But when it comes to progressive education reform, Vermont is in the dark ages.
Today the Vermont House passed a bogus "school choice" bill that offers essentially no school choice and was, for all intents and purposes, designed by the Vermont-NEA to protect the union's monopoly in public education (more on that here).
Why even bother to pass a bill that will allow just six students per high school to choose another public high school pre-selected by their school district? The only logical answer is because Vermonters favor real school choice by a wide margin, and it's an election year.
Meanwhile, across the rest of the nation an exciting revolution in public education is taking place. Over the past ten years, bipartisan majorities in all but a handful of states have enacted legislation designed to encourage competition among public schools and provide more choice for parents --and all within the public school system. Innovations include magnet schools, schools within schools, work-site schools, and most significantly, the creation of public charter schools.
Public Charter Schools
What are charter schools? Perhaps because our state government has refused to allow them, many Vermonters have no clue. In any case, charter schools are tuition-free alternative public schools. They can be started by parents, educators, or communities that 'charter' (contract) with and agree to guidelines established by the state. Like other public schools, they receive a per-student block grant from the state. They must be open to all students regardless of background or ability. They also must set and meet strong standards for academic accountability as measured by the same assessments used by other public schools in the state.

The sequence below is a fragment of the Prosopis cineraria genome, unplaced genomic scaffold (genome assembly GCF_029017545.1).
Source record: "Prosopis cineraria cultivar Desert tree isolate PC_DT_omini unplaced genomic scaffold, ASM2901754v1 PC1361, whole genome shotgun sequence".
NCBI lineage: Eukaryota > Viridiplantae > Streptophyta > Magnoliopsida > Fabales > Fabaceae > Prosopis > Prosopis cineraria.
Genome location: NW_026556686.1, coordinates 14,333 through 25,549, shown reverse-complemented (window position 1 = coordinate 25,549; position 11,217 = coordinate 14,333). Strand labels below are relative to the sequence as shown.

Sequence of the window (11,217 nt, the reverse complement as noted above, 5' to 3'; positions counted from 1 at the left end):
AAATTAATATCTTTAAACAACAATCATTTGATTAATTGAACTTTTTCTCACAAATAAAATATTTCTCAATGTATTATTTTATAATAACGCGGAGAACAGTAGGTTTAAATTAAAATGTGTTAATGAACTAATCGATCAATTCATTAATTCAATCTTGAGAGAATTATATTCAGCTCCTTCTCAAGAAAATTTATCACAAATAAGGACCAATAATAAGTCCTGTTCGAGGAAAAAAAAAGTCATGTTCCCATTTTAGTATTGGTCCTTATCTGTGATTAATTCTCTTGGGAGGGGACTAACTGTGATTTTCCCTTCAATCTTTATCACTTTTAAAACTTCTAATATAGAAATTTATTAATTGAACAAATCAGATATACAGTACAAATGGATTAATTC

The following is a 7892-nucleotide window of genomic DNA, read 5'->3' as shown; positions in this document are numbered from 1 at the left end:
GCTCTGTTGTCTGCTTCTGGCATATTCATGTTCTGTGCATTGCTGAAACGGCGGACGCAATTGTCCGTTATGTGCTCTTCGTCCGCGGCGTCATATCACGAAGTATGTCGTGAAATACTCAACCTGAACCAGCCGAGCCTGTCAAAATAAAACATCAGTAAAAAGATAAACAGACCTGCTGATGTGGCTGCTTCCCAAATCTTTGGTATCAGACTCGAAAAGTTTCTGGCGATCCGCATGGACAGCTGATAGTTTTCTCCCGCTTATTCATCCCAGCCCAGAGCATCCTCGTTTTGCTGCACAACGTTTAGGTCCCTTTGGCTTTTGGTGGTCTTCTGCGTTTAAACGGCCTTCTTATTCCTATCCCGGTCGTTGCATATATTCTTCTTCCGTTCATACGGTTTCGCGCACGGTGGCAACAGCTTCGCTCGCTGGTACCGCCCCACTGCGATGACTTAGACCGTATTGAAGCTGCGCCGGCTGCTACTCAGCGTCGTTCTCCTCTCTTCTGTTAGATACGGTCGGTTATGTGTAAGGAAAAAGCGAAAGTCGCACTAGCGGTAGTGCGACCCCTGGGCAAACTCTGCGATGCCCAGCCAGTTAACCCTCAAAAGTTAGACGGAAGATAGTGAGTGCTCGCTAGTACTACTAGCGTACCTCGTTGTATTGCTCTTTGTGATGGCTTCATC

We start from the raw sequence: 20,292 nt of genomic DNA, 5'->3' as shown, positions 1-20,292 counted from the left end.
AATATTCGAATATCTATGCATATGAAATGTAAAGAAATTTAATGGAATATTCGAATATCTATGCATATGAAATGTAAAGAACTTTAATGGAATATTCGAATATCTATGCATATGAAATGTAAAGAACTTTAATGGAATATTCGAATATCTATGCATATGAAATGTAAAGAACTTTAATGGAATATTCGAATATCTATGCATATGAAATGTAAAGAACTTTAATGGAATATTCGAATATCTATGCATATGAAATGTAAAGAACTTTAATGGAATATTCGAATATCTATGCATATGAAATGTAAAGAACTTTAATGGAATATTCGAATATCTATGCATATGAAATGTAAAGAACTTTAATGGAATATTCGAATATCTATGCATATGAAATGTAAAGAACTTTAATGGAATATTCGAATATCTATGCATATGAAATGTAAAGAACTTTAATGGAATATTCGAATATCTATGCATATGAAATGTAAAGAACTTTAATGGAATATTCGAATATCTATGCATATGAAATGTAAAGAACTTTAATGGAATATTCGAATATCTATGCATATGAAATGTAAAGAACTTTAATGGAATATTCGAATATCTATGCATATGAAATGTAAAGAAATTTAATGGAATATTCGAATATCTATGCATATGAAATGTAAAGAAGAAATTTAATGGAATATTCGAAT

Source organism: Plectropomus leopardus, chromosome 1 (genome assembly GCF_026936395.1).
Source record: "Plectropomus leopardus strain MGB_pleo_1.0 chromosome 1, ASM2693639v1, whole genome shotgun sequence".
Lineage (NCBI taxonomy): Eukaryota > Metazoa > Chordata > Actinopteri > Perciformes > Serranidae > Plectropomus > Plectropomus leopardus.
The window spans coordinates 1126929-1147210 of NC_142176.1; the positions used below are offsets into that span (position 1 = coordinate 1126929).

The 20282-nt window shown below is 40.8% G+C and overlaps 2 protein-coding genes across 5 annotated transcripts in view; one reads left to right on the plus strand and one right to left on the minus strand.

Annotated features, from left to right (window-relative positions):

The advantages of operating a charter school include a considerable degree of freedom from state regulations bearing on curriculum design, course requirements, days and hours of operation, staff qualifications, and many other areas. Charter schools can be designed to accommodate greater parental participation, higher academic standards, character education, an arts-oriented or back-to-basics curriculum, and other features valued by participating families. Charter schools can hire college professors and retired scientists to teach courses, and invite community professionals in for weeks or months to teach topical seminars.
In return for all this freedom, charter schools are held more accountable for student performance. A school's charter can be revoked and the school closed down if it fails to meet the goals set forth in its charter or the requirements imposed by the state. And since families participate in charter schools by choice, a poor charter school will quickly fail for lack of students.
It's important to understand that charter schools are nonsectarian public schools. They do not entail public funds for private schools, vouchers, or other arrangements that critics suggest might weaken the public school system. But charter schools do provide choice, empower parents, and are fully accountable to the public for producing results. They also create healthy competition among schools, and because they foster innovation, charter schools can inspire improvement throughout our public school system.